Nonprofit evolves with medical, housing advancements


With the goal of zero new HIV infections by 2030, the nonprofit Project Transitions has embarked on a plan to more than triple the number of affordable housing units it offers for low-income people struggling with HIV and AIDS. The move effectively turns the supportive housing provider into a housing developer. 

HIV infections a​nd AIDS continue to rise in Travis County despite medical advancements. Health officials report that Texas ranks seventh in the nation in terms of new infections, and in Austin there are approximately 5,800 people with the disease. But federal and international collection of data and information have illuminated a path to end the disease, and in the U.S. the Trump administration has requested $290 million for the 2020 federal budget toward that goal.

The evolution of Project Transitions coincides with the advancements in medical treatment for people living with HIV and AIDS. When it first opened its five-bedroom house in 1989, it was to provide compassionate hospice for people dying with AIDS. Later in 1995, it opened the 22-unit  Roosevelt Gardens to provide supportive, affordable housing for people infected with the HIV virus, adding the eight-unit Highland Terrace apartments in 1989. “Back then, there was such a need,” said Cynthia Y. Herrera, executive director of Project Transitions. Project Transitions could trace its clients’ path from supportive housing to hospice. But today’s medical treatments help people significantly reduce the presence of the HIV virus in their blood. “Now we sometimes see patients going in the exact opposite direction,” said Herrera.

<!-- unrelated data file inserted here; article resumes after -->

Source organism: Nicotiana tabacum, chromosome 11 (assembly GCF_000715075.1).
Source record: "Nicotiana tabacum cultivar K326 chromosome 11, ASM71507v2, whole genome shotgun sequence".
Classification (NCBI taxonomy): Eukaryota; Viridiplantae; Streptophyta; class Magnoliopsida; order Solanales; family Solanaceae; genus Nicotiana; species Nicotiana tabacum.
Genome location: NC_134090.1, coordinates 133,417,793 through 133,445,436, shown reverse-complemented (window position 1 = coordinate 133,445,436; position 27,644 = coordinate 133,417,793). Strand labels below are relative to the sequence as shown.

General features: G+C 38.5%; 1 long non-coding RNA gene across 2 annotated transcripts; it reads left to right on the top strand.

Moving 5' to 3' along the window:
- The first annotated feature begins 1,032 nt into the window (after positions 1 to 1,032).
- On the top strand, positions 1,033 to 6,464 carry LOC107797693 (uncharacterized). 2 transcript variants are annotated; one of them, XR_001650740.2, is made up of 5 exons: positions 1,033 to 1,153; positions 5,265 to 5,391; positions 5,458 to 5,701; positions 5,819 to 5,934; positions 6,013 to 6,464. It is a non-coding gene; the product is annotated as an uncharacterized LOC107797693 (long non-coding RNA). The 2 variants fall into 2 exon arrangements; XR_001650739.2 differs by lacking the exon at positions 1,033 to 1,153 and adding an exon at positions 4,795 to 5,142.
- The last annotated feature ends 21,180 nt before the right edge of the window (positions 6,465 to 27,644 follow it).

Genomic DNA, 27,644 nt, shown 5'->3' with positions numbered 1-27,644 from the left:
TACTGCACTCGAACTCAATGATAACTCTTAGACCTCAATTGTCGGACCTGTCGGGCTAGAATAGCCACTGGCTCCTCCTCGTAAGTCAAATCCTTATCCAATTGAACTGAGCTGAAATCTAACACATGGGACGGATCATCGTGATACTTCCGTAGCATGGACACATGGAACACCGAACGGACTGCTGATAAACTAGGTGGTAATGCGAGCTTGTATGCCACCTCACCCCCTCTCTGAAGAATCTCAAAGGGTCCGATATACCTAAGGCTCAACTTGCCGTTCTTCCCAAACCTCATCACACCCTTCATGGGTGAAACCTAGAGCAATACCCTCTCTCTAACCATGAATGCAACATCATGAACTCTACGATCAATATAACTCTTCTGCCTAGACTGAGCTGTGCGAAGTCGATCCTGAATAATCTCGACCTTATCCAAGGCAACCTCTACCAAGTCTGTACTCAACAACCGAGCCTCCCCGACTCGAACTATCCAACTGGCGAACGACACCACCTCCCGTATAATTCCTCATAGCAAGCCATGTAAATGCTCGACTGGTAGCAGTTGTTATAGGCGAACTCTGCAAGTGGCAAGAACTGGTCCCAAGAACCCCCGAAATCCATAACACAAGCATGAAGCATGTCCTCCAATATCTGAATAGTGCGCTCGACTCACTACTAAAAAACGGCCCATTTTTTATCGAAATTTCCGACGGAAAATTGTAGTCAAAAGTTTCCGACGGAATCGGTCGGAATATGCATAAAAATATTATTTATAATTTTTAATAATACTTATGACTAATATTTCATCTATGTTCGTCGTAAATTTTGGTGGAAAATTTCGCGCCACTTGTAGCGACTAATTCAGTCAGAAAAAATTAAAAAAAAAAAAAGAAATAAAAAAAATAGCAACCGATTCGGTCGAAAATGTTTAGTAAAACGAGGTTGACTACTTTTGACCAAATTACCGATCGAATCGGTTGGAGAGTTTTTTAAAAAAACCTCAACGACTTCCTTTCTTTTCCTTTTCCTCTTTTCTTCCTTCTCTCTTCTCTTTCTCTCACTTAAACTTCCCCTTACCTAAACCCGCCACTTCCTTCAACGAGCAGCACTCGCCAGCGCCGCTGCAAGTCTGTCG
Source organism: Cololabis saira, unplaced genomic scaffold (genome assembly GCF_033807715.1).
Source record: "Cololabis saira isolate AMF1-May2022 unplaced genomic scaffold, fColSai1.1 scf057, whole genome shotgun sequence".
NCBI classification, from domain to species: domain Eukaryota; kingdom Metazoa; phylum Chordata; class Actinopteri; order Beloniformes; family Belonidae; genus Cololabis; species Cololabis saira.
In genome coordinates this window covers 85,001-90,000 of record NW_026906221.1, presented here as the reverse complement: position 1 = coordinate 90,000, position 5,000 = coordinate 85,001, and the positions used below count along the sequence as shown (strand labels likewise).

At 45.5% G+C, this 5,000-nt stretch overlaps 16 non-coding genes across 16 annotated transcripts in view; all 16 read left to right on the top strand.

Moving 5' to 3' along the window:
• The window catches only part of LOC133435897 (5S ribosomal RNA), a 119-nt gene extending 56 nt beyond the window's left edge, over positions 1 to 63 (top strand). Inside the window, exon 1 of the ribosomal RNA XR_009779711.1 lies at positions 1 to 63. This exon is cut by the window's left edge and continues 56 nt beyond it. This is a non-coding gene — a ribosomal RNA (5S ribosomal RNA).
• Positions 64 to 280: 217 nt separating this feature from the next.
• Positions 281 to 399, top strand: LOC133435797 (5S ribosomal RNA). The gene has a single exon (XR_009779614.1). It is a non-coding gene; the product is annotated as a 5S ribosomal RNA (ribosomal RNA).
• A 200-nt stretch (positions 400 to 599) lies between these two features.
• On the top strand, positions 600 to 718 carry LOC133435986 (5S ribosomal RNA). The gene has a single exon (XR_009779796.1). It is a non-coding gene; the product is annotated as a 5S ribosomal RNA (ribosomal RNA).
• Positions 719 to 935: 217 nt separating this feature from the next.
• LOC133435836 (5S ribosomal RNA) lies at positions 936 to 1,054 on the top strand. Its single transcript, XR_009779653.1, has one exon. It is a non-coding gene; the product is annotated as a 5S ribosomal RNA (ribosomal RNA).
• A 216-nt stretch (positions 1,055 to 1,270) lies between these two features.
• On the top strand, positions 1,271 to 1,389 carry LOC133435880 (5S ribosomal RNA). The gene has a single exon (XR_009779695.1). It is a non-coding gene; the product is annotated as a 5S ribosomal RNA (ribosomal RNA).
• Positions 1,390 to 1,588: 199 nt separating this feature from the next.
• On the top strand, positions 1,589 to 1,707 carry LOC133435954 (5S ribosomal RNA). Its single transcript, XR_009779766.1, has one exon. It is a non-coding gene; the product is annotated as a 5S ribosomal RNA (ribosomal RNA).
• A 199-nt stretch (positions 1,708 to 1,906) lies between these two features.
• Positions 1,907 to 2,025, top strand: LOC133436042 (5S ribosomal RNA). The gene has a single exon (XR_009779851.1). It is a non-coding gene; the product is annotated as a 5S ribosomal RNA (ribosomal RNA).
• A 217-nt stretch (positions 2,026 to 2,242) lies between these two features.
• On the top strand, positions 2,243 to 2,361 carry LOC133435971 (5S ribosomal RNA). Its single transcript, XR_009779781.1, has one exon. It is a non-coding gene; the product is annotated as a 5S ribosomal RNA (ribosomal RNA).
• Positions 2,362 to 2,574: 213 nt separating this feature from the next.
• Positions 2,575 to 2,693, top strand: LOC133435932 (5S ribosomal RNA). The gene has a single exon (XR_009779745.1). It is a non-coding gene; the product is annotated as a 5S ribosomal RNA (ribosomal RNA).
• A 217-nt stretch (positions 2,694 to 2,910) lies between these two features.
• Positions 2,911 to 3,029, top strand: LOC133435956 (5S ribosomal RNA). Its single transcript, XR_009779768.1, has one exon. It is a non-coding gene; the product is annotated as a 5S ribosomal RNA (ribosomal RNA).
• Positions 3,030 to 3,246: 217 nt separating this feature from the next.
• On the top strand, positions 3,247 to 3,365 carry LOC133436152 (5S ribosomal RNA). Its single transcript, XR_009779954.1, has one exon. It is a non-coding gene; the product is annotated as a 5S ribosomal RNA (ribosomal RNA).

In order for patients to keep the “viral load” low, they must maintain a daily regimen of medications, which is difficult to maintain for people with low-income or who are experiencing housing instability or homelessness. “Housing is really important because it’s nearly impossible to get that treatment and keep that viral load down,” said Herrera. “Consistency is really key, and you can’t have that without housing.”

Soon after Project Transitions set a goal to increase housing, it enlisted the help of True Casa consulting, led by Jennifer Hicks, who led affordable housing development for Foundation Communities for 15 years. With her knowledge of affordable housing, Project Transitions has been able to take advantage of funding from Austin’s $250 million affordable housing bond passed in 2018 and “Affordability Unlocked”, a density bonus program aimed at affordable housing developers like Foundation Communities and Habitat for Humanity, enacted earlier this year. In the spring of 2020, Project Transitions will tear down its current 22-unit apartment community, Roosevelt Gardens, to rebuild it with an additional 18 units. And that summer it will break ground on new construction on Burnet Rd with 55 – 60 new units.

“The city’s Neighborhood Housing and Community Development department and City Council have been unbelievable in their support,” said Madge Whistler, financial and operations manager for Project Transitions. “We already have a waiting list for these homes.” 

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